The Orient was the first commercially manufactured motorcycle in the USA. Waltham Manufacturing of Waltham Mass. employed Oscar Hedstrom as a consultant during this period. Hedstrom went on to develop the far more successful Indian brand.
This Orient was found in unrestored condition by P. Gagan at an AMCA swap meet in Oley, PA. The engine was in good shape, but the frame and forks had been partially fabricated incorrectly. Only part of it was original. I remade the frame, forks, as well as all controls and linkages, from pictures and info supplied by Gagane. The resultant bike is the earliest known Orient, so is therefore perhaps the earliest surviving two-wheeled commercially built American motorcycle. The engine is a French de Dion-Bouton.
This project served to get me a little deeper into antique bikes. I learned Orients were heavy-duty motorized bicycles with the related motorcycle pieces strapped on here and there. There was no sense of integration, or flow; motorcycle production was in its absolute infancy. And therein lies its beauty. Everything is in plain sight. The lever for the brass idler pulley just forward of the battery box, ahead of the fuel tank under the seat. Surprise is the carb, down low, behind the crankcase. Muffler is strapped under the frame, very bottom.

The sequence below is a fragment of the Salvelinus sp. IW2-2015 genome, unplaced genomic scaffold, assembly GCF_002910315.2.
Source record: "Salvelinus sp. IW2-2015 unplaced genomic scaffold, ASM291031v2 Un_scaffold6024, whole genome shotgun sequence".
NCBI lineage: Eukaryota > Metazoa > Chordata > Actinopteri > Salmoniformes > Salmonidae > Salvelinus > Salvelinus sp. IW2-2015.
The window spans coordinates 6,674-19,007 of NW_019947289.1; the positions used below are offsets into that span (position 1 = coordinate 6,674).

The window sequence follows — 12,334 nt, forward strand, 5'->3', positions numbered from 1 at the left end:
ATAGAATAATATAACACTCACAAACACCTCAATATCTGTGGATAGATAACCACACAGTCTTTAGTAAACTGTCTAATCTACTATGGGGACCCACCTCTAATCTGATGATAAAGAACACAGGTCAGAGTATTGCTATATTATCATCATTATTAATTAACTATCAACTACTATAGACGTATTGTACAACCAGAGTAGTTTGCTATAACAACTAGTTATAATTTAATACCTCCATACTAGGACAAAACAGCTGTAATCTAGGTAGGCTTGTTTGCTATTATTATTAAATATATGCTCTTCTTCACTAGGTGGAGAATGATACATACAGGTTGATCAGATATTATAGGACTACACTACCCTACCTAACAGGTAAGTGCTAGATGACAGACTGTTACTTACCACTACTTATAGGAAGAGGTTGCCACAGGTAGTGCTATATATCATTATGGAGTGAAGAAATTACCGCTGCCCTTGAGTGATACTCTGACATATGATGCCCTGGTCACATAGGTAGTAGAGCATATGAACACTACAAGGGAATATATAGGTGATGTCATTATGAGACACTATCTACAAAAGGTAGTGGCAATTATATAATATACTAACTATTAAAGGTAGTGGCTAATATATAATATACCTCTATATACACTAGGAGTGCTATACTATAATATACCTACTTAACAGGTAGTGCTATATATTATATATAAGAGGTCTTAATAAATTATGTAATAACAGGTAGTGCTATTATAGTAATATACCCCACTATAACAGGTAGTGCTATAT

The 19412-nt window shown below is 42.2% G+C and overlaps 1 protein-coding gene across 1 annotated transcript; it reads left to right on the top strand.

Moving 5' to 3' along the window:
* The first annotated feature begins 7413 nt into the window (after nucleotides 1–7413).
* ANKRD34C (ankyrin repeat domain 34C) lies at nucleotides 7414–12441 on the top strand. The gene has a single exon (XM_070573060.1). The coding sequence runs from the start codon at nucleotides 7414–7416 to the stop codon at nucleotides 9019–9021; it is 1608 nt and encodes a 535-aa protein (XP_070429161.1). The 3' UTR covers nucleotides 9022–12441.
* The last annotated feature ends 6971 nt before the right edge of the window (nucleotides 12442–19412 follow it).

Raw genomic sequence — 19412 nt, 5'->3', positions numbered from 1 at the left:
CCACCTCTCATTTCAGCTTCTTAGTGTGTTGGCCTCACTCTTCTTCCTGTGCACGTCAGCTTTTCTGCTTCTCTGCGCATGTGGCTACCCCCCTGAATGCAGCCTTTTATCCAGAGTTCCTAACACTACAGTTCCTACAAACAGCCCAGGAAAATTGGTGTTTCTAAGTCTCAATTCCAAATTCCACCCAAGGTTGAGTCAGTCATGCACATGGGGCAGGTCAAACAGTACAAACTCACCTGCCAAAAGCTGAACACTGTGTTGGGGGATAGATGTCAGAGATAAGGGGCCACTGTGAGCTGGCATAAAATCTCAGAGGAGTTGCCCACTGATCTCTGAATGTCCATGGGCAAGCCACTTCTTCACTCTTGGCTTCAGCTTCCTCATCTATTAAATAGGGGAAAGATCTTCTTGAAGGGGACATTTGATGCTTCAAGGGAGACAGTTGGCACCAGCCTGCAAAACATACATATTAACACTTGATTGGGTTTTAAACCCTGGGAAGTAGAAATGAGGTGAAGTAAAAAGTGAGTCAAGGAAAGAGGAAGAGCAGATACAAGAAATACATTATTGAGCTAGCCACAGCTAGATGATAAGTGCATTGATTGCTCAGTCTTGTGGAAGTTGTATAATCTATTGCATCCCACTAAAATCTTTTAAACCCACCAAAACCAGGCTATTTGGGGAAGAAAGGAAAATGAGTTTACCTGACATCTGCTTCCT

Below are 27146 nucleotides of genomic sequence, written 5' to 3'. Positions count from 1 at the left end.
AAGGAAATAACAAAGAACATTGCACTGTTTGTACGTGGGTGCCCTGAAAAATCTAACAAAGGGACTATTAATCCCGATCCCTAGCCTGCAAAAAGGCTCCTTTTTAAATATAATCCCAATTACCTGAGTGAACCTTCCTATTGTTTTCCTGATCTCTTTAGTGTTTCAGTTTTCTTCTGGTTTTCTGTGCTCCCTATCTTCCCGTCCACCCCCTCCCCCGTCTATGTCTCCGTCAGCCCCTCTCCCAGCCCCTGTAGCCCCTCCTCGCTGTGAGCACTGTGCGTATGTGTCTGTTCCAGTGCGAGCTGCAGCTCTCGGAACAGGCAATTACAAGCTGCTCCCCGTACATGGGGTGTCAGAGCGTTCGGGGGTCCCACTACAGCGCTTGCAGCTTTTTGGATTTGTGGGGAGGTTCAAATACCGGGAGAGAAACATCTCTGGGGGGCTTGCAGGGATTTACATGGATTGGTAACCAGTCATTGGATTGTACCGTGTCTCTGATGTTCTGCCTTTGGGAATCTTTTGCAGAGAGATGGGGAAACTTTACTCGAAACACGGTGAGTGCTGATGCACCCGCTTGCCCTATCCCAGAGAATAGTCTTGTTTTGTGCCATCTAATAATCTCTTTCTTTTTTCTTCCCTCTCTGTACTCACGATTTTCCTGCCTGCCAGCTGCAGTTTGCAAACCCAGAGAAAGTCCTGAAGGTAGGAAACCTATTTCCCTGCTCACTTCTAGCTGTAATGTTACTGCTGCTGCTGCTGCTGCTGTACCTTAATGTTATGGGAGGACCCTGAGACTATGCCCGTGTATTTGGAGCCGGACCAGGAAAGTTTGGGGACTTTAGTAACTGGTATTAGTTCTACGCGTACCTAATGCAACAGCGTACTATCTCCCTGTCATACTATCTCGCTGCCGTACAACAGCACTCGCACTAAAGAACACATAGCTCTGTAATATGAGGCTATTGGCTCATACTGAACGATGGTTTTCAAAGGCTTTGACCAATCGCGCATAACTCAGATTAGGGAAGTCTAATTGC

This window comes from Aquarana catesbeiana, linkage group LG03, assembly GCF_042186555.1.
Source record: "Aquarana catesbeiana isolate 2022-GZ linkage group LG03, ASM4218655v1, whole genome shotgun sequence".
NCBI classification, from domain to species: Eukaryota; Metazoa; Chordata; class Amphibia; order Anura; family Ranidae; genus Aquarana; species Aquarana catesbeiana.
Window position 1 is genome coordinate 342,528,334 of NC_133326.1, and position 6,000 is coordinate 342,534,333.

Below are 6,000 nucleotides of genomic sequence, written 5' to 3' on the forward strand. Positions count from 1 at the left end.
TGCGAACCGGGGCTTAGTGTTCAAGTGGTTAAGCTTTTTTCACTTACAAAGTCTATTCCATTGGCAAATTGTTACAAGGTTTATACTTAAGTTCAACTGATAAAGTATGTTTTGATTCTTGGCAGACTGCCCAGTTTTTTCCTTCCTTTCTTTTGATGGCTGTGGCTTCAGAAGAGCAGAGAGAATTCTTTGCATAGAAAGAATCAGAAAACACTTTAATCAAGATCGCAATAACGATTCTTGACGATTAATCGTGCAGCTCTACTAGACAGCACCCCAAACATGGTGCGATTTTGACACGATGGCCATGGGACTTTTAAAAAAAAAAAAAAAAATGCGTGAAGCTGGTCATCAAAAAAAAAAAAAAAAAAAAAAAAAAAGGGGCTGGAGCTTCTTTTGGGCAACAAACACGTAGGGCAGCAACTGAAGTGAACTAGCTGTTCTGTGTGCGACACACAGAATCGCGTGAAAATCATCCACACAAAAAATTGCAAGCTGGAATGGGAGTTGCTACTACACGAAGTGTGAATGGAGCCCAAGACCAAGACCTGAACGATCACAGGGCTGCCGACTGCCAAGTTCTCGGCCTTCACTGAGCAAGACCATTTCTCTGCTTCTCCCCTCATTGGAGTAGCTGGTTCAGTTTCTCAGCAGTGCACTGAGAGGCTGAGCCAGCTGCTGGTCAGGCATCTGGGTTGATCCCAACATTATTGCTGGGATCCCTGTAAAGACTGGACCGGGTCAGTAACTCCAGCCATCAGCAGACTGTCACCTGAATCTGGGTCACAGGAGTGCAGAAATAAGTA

These are the levers used to control the carb. One is for the gas, the other for air. Materials are stainless steel and black delrin. Below the levers is a tube with a shaft inside. The s/s ball was machined free-hand. Fun job, but tricky.
Here is the tube / shaft connected to the two levers controlling the carb. The intake tube is very long, and the mixture has to go up quite a distance—not good for performance. Old style sparkplug is under the intake valve, and the exhaust pipe is the lower tube. The lever on the side of the battery box advances and retards the spark, which sometimes did more for acceleration than moving carb levers; fuel systems hadn’t achieved any degree of sophistication at the turn of the century.
Installed at the Guggenheim Memphis ’05 and Orlando FL, ’06.